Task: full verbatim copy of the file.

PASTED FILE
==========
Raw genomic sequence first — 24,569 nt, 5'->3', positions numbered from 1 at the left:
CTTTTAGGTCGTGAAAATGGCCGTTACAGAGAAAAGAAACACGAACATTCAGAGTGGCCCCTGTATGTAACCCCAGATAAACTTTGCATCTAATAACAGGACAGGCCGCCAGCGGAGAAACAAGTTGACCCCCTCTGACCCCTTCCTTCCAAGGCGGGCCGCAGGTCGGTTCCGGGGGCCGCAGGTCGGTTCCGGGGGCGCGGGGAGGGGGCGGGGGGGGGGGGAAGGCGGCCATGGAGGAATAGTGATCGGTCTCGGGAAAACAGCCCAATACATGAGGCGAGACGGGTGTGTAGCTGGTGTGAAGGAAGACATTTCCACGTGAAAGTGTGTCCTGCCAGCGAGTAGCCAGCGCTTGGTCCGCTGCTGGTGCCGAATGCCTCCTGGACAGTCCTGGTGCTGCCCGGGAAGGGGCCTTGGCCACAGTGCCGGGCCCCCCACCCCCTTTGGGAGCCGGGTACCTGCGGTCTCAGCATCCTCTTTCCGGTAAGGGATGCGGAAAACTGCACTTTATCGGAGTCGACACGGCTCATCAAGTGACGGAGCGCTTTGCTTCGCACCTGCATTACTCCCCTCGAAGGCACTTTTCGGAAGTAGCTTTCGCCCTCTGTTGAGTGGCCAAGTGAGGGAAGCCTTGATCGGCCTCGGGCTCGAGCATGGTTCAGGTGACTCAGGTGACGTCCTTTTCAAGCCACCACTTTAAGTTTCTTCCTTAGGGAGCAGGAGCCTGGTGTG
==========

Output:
Raw genomic sequence first — 24,569 nt, 5'->3', positions numbered from 1 at the left:
CTTTTAGGTCGTGAAAATGGCCGTTACAGAGAAAAGAAACACGAACATTCAGAGTGGCCCCTGTATGTAACCCCAGATAAACTTTGCATCTAATAACAGGACAGGCCGCCAGCGGAGAAACAAGTTGACCCCCTCTGACCCCTTCCTTCCAAGGCGGGCCGCAGGTCGGTTCCGGGGGCCGCAGGTCGGTTCCGGGGGCGCGGGGAGGGGGCGGGGGGGGGGGGAAGGCGGCCATGGAGGAATAGTGATCGGTCTCGGGAAAACAGCCCAATACATGAGGCGAGACGGGTGTGTAGCTGGTGTGAAGGAAGACATTTCCACGTGAAAGTGTGTCCTGCCAGCGAGTAGCCAGCGCTTGGTCCGCTGCTGGTGCCGAATGCCTCCTGGACAGTCCTGGTGCTGCCCGGGAAGGGGCCTTGGCCACAGTGCCGGGCCCCCCACCCCCTTTGGGAGCCGGGTACCTGCGGTCTCAGCATCCTCTTTCCGGTAAGGGATGCGGAAAACTGCACTTTATCGGAGTCGACACGGCTCATCAAGTGACGGAGCGCTTTGCTTCGCACCTGCATTACTCCCCTCGAAGGCACTTTTCGGAAGTAGCTTTCGCCCTCTGTTGAGTGGCCAAGTGAGGGAAGCCTTGATCGGCCTCGGGCTCGAGCATGGTTCAGGTGACTCAGGTGACGTCCTTTTCAAGCCACCACTTTAAGTTTCTTCCTTAGGGAGCAGGAGCCTGGTGTG